A key point in debates revolving around self-driving cars is if the technology should be introduced piecemeal or brought to market only when all the elements are in place for fully autonomous vehicles. What does that mean exactly?
Nearly every new, light vehicle, car and truck, today has some form of automated technology either standard or at least available as an option. Blind spot monitoring and automatic cruise control are probably currently the two most democratized automated technologies. That is, they are the most available on the widest range of vehicles. But, there are literally dozens of others that have been developed in the race to self-driving cars.
Stringing together some of these automated systems, developers have created what the government refers to as Level 2 autonomy. Nissan’s ProPILOT Assist, found on its new Rogue and Leaf, is a Level 2 system that assists the driver, but requires the driver to keep hands on the wheel, maintaining ultimate control. Usually, as with ProPILOT, fail-safes are built into the system to remind the driver to maintain control; going as far as bringing the vehicle to a stop if the driver doesn’t respond.
The real issues begin, however, with Level 3 and Level 4 automation, allowing control of the vehicle to pass back and forth between the automated system and the driver. Level 3 is conditional assistance in which the automated system monitors surroundings, controlling steering, acceleration and braking in some situations; but the human driver must be prepared to retake control at a second’s notice if the car requests it. Level 4 is high automation in which the automated system performs all functions without human assistance in specific conditions, but not all. A human driver is still necessary to regain control in areas where the system can’t reliably function.
Where all of this is heading is toward Level 5, which is full automation or fully autonomous vehicles. Level 5 won’t require a steering wheel, pedals or even a human to be present in the vehicle.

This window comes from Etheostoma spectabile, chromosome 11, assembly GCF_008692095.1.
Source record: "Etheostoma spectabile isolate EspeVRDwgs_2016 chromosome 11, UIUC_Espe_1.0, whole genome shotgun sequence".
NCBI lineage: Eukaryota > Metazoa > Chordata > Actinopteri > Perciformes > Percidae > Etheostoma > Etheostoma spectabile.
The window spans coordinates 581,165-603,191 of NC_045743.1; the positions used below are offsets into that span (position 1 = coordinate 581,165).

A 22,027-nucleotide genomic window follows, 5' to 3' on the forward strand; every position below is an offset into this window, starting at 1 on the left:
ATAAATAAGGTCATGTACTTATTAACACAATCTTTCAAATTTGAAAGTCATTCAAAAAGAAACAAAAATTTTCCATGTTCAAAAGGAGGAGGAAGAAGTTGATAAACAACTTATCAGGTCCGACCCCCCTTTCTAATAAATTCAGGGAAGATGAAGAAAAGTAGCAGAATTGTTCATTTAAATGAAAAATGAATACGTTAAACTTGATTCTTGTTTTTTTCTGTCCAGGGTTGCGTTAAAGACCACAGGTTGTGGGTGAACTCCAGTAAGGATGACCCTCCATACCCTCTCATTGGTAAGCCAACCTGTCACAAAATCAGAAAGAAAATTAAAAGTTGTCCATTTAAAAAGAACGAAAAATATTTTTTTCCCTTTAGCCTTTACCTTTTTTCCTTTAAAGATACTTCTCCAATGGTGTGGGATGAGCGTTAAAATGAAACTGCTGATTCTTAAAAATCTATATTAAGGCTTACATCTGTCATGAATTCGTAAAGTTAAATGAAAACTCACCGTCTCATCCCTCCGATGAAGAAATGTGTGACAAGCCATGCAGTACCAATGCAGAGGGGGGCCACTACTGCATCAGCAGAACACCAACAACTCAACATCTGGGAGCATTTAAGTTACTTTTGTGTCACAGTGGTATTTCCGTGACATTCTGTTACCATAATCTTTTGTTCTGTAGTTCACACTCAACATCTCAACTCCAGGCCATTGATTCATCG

In the ramp up to fully autonomous vehicles, not only do the hand offs between human and technology in Level 3 and Level 4 vehicles have huge potential safety problems, such as the human driver becoming too complacent, distracted or relaxed to retake control in the tick of a clock. Moreover, though, is the question: When is an automated system really ready for prime time? Is it better to introduce a new automated system into a vehicle when it works relatively effectively or wait until it’s perfected. Is there a safety benefit in doing it sooner rather than later, even if, in its current form, it might only be moderately safer than a human?
The Enemy of Good
Published in book form, the research company Rand Corporation released findings of its study to determine how safe a highly automated vehicle (HAV) should be before it’s put in the hands of a consumer. Entitled “The Enemy of Good: Estimating the Cost of Waiting for Nearly Perfect Automated Vehicles,” the research looked at the difference in fatalities over time when HAVs that are just 10 percent safer than human-driven vehicles are put on the roads, as opposed to waiting for HAVs with significantly improved safety performance of 75- to 90-percent better than humans.
The Key Findings
Rand assumed, reaching the 75- to 90-percent safety improvements over humans will take years. Saving lives, beginning now, with vehicles that are 10-percent safer, which will become progressively safer in the future, will cumulatively save hundreds of thousands of lives over the years that otherwise will be lost in the wait for nearly perfect automated systems.
What it means to you: We are going to need to wait a long time for totally safe self-driving cars. We tend to think of automated technology as fail proof. It isn’t and it won’t be for years to come. As automated cars do become measurably (10 percent or better) safer than human-driven ones, it makes sense to embrace the technology. At least Rand believes so.